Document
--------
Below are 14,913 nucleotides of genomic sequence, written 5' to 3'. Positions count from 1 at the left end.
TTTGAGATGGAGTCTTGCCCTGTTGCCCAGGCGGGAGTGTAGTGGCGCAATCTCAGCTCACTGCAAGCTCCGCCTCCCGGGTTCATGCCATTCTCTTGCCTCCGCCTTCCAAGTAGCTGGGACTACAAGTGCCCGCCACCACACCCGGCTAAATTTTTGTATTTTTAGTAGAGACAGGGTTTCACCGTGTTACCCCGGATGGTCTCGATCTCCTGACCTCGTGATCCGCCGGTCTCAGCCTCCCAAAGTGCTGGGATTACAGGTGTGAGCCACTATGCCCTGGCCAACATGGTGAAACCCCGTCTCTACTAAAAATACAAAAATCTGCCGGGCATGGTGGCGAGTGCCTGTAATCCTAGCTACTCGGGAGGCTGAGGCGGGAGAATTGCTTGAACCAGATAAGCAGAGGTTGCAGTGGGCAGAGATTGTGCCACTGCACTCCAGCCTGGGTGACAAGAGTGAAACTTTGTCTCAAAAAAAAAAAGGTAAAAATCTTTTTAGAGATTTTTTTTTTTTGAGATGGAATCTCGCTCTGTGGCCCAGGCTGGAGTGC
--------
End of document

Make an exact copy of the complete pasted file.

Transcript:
Below are 14,913 nucleotides of genomic sequence, written 5' to 3'. Positions count from 1 at the left end.
TTTGAGATGGAGTCTTGCCCTGTTGCCCAGGCGGGAGTGTAGTGGCGCAATCTCAGCTCACTGCAAGCTCCGCCTCCCGGGTTCATGCCATTCTCTTGCCTCCGCCTTCCAAGTAGCTGGGACTACAAGTGCCCGCCACCACACCCGGCTAAATTTTTGTATTTTTAGTAGAGACAGGGTTTCACCGTGTTACCCCGGATGGTCTCGATCTCCTGACCTCGTGATCCGCCGGTCTCAGCCTCCCAAAGTGCTGGGATTACAGGTGTGAGCCACTATGCCCTGGCCAACATGGTGAAACCCCGTCTCTACTAAAAATACAAAAATCTGCCGGGCATGGTGGCGAGTGCCTGTAATCCTAGCTACTCGGGAGGCTGAGGCGGGAGAATTGCTTGAACCAGATAAGCAGAGGTTGCAGTGGGCAGAGATTGTGCCACTGCACTCCAGCCTGGGTGACAAGAGTGAAACTTTGTCTCAAAAAAAAAAAGGTAAAAATCTTTTTAGAGATTTTTTTTTTTTGAGATGGAATCTCGCTCTGTGGCCCAGGCTGGAGTGC